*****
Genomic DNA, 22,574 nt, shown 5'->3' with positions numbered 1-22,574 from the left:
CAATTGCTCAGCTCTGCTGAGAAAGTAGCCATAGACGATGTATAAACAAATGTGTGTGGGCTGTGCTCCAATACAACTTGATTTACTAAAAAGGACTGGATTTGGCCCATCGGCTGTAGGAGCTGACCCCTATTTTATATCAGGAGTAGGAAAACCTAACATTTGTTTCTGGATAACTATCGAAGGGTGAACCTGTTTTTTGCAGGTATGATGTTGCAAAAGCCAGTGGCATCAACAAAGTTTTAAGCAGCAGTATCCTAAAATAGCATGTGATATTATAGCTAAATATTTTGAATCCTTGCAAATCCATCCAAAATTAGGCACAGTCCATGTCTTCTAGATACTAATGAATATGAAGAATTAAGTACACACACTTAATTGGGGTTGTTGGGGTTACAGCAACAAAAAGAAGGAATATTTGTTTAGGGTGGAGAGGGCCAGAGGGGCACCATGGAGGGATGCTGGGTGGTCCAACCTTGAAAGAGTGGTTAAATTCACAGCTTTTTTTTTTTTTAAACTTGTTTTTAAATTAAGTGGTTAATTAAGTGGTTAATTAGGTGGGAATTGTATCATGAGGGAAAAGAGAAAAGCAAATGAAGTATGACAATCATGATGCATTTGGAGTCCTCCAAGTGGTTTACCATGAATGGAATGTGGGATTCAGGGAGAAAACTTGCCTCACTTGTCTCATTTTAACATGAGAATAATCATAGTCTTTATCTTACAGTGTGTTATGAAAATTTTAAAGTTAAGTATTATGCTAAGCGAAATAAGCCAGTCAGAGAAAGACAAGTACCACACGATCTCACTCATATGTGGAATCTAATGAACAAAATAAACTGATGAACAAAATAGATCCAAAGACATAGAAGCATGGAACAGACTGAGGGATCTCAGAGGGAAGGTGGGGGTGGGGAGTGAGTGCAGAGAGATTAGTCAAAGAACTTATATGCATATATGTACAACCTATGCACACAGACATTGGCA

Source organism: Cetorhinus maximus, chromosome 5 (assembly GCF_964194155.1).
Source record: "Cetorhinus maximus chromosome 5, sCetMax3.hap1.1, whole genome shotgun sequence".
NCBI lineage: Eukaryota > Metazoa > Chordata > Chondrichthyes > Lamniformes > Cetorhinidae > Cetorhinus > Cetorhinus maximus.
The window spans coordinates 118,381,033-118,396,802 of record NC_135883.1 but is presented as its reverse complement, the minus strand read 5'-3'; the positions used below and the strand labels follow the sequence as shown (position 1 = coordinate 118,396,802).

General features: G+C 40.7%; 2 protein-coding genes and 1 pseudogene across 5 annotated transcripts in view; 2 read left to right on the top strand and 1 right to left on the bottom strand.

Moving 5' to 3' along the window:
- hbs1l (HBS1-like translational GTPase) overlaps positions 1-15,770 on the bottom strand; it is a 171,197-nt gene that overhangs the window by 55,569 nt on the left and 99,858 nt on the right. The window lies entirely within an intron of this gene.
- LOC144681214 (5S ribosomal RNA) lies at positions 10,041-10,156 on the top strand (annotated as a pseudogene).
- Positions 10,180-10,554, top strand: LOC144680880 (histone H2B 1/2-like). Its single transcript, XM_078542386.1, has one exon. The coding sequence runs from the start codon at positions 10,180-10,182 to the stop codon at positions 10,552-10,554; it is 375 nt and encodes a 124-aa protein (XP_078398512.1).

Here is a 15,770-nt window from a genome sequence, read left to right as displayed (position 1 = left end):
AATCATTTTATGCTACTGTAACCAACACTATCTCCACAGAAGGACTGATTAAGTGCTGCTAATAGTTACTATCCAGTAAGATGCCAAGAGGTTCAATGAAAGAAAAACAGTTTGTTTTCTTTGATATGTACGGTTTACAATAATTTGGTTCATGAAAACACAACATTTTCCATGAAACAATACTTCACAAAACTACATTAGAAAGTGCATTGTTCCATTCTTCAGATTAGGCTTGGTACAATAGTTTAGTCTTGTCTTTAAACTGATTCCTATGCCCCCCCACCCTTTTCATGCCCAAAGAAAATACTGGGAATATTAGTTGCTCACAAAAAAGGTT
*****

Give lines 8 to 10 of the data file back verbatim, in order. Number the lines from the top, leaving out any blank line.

Moving 5' to 3' along the window:
- hbs1l (HBS1-like translational GTPase) overlaps positions 1-15,770 on the bottom strand; it is a 171,197-nt gene that overhangs the window by 55,569 nt on the left and 99,858 nt on the right. The window lies entirely within an intron of this gene.
- LOC144681214 (5S ribosomal RNA) lies at positions 10,041-10,156 on the top strand (annotated as a pseudogene).